TF: Obviously, any number of people I worked with in testing now hate my guts. Plenty others don’t, however. One guy recently told me he was surprised I hadn’t put more examples of “testing dysfunction” in the book, and another congratulated me (a little snidely) for writing the book “everyone he knew had long threatened to write.” That comment I find particularly telling, as it concedes anyone who’s ever been in a test-scoring center knows what a circus it really is. The testing companies have said not a word about my claims, which I find interesting.

Any impact from the book that you know of?

TF: A couple newspapers columnists have mentioned Making the Grades prominently when discussing state testing snafus in Florida, and another woman running for office in South Carolina is touting my book as a reason to eliminate state testing.

How about actual changes in state testing regimens?

TF: No one seems to care I’ve confessed that the testing companies do nothing other than produce numbers, random numbers that don’t necessarily reflect anything about American students or teachers.

You described yourself as an unsympathetic character -- how so?

ScreenHunter_04 Jan. 11 18.16 TF: I portrayed myself (honestly) as guy who during his career was more interested in soccer & travel & expense account living than in the anything as philanthropic or exalted as “education.” I wanted people to know who they are entrusting decisions about American education to when they hire for-profit testing companies to do this work. I think my unapologetic description of myself may make me come across “unsympathetically” to people who care very much for schools and children.

So what are we supposed to do now -- go back to trusting teachers like we used to?

TF: I know beyond a shadow of a doubt that entrusting the testing industry to make tens of millions of decisions each spring about individual students and teachers is an absolutely absurd idea.

What should be happening?

TF: That governments want to keep paying millions of dollars a year to testing companies instead of buying books and hiring teachers is beyond my comprehension. As far as I’m concerned that is just throwing money away. There might be ways for testing to work, but I can't see how that would ever entail hiring short-term employees off the street to assess student responses. Perhaps the system would work if teachers were hired (and paid more) to score state tests, but entrusting bored temps to care about student learing for ten bucks an hour seems illogical to me.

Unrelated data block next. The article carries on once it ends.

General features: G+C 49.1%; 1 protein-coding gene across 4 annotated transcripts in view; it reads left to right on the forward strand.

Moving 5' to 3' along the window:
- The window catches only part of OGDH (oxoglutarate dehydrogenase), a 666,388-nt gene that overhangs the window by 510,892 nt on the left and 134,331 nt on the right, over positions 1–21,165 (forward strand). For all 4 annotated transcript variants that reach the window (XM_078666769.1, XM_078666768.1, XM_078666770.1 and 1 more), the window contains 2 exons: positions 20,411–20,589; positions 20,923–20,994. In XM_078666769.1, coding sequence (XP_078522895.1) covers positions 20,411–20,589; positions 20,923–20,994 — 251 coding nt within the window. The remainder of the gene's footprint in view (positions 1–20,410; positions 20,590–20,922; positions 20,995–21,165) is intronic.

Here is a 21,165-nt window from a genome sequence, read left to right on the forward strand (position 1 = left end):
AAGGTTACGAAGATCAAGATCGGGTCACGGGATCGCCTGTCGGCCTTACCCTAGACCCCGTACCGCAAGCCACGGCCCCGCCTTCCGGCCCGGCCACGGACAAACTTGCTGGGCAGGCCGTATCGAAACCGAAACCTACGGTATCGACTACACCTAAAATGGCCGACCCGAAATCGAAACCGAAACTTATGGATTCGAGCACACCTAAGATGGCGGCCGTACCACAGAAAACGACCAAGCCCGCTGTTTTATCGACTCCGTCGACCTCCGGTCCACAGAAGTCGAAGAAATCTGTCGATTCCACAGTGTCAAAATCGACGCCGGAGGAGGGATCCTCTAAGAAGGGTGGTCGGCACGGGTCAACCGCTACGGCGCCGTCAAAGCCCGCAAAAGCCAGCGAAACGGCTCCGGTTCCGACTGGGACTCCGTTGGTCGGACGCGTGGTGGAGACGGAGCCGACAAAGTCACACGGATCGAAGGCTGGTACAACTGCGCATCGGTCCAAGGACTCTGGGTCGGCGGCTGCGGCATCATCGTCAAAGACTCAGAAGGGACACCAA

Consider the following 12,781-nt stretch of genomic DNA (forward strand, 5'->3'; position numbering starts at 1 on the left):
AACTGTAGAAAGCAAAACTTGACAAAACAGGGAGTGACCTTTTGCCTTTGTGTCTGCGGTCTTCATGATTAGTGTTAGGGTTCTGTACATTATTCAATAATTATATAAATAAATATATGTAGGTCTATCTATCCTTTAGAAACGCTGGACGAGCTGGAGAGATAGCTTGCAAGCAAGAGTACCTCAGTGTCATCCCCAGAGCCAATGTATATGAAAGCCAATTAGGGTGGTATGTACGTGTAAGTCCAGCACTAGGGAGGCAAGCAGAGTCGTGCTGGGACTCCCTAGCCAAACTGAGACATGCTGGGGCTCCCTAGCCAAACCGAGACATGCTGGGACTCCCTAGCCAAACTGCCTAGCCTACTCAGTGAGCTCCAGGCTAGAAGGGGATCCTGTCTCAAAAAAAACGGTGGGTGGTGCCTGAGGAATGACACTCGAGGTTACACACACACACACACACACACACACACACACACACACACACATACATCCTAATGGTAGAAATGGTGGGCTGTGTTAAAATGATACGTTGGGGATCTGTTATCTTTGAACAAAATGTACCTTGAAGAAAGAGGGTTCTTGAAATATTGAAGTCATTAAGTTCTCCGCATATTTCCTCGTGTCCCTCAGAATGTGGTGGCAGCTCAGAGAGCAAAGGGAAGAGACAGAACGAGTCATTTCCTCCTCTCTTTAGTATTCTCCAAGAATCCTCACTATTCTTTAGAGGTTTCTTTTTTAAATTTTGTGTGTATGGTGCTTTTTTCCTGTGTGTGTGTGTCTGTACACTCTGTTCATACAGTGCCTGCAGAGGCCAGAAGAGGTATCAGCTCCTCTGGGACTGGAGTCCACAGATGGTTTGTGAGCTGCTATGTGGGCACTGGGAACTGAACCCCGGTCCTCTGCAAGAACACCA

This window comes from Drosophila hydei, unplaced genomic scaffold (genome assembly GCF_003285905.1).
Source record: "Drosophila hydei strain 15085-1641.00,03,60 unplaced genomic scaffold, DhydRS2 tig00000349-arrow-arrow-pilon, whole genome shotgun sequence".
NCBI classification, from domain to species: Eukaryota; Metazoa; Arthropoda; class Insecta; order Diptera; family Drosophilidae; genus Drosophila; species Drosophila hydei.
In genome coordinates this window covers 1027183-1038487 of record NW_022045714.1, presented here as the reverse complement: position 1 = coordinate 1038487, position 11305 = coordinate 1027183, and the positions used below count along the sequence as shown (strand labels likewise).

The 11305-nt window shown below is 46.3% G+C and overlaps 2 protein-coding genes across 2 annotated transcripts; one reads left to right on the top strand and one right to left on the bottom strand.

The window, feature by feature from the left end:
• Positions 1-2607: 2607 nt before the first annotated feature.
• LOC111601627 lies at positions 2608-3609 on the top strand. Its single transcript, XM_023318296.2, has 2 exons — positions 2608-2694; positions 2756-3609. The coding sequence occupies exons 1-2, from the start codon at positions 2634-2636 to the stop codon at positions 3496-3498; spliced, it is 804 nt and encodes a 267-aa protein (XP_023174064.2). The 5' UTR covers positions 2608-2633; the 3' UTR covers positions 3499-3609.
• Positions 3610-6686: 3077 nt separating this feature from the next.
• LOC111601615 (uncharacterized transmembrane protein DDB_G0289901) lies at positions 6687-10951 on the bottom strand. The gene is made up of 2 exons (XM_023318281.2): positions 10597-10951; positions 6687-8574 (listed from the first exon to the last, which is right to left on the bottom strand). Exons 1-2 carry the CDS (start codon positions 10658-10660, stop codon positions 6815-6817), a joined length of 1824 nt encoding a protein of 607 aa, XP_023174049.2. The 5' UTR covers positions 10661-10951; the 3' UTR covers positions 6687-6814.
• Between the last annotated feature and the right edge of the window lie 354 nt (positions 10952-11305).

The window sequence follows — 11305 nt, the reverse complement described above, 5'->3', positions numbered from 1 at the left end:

Would we be better off going back to right and wrong (multiple choice) tests, since short response items seem to be the main culprit?

TF: There would be fewer problems with the scoring of those tests than there is with the open-ended, constructed response items that need to be scored by humans. Philosophically, I have to admit I am against the idea of large-scale assessment of that kind, too, but at least I don’t have 15 years of experience watching those tests get horribly mis-scored.

Are all the testing companies you worked for pretty much the same?

TF:  ETS is a test development company and I think they do phenomenal work--I would happily entrust the education of my new son to all the people I knew there, especially the ones working on NAEP. NCS Pearson, however, is a test-scoring company, and while I never claimed it was company policy to cook the books in terms of reliability, validity, etc., the reality is those books get cooked all the time.


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I ordered this book. I can't wait to read it. Thxfor the interview.

I teach and blog about education too. The whole idea of standardized testing makes me sick.